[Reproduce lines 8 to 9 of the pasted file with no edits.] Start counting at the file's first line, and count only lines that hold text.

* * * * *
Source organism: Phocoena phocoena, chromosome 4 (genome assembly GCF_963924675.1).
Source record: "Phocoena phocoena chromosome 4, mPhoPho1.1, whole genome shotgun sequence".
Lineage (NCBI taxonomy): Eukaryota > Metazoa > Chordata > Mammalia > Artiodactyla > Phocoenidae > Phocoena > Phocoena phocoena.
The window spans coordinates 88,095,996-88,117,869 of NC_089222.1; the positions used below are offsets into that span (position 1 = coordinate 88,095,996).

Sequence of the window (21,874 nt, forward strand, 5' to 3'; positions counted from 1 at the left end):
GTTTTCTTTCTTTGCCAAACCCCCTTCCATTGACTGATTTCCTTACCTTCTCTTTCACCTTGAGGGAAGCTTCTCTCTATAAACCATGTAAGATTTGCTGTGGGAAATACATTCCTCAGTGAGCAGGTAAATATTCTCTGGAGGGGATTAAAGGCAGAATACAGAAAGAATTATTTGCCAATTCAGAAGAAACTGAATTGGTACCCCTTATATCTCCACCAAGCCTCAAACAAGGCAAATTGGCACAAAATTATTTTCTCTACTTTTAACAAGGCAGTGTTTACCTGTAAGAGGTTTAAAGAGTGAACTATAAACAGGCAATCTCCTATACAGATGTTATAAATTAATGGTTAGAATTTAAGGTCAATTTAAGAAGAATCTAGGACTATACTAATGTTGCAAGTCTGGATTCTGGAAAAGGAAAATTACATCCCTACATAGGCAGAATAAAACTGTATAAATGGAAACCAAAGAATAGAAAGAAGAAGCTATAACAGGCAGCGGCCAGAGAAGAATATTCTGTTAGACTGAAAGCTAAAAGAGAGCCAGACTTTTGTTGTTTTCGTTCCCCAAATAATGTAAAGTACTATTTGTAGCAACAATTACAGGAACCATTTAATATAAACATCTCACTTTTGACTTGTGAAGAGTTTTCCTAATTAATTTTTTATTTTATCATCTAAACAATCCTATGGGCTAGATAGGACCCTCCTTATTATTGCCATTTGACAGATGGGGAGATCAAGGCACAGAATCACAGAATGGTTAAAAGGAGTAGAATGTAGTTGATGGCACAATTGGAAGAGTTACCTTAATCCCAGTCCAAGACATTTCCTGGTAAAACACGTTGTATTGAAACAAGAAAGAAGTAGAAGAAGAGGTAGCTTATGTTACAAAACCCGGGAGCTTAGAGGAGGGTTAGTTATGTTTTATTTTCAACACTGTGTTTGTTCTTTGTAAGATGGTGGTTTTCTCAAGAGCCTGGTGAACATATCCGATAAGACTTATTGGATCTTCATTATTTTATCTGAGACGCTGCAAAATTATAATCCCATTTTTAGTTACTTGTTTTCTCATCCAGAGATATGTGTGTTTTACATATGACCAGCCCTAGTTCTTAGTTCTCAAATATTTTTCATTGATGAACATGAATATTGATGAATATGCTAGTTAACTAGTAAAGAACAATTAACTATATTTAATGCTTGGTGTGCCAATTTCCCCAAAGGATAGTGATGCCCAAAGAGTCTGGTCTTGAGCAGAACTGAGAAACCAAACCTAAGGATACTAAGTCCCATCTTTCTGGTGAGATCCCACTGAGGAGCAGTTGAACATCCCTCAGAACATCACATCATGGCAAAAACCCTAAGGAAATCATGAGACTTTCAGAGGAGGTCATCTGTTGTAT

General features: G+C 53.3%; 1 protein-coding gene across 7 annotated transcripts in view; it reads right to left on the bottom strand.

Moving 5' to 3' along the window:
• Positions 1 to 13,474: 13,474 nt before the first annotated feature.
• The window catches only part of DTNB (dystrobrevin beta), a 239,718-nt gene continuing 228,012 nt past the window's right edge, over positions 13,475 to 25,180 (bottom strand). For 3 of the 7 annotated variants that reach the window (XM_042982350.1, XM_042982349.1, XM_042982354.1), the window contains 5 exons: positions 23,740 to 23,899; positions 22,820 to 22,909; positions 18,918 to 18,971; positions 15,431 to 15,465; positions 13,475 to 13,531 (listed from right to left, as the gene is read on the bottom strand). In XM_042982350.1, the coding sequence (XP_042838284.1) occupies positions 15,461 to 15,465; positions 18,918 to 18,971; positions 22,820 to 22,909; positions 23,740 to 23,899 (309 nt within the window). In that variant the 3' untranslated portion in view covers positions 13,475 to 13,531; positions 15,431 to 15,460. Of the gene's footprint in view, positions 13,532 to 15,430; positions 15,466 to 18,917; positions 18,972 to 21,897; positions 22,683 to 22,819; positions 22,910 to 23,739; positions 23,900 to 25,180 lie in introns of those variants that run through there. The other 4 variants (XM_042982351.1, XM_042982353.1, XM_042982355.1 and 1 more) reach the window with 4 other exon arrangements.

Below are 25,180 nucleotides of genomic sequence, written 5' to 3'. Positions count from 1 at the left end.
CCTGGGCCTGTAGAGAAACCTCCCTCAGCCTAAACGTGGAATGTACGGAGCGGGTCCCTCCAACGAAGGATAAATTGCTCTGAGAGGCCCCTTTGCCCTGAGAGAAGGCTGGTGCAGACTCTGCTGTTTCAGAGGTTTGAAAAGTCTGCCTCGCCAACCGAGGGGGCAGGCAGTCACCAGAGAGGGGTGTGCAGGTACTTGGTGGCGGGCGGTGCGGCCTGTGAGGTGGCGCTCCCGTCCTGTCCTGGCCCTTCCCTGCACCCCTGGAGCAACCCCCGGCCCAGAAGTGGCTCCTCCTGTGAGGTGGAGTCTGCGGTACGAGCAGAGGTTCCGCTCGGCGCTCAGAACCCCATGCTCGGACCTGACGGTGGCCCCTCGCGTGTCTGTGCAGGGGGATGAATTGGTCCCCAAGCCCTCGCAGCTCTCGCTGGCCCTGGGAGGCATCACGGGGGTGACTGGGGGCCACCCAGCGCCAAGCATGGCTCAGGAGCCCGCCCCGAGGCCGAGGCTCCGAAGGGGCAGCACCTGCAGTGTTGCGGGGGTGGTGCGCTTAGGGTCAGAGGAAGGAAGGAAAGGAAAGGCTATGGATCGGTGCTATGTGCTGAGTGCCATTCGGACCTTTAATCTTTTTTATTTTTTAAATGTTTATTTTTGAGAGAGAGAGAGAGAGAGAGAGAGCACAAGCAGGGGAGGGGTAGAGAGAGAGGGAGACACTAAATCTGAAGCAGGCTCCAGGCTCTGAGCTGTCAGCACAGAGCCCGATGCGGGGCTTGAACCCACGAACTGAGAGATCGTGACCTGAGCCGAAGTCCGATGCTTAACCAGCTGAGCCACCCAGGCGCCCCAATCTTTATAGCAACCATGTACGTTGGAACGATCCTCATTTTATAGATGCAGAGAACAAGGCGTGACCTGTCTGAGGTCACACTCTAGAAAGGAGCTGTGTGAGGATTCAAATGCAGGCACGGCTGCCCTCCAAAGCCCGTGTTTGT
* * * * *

Moving 5' to 3' along the window:
• Positions 1 to 13,474: 13,474 nt before the first annotated feature.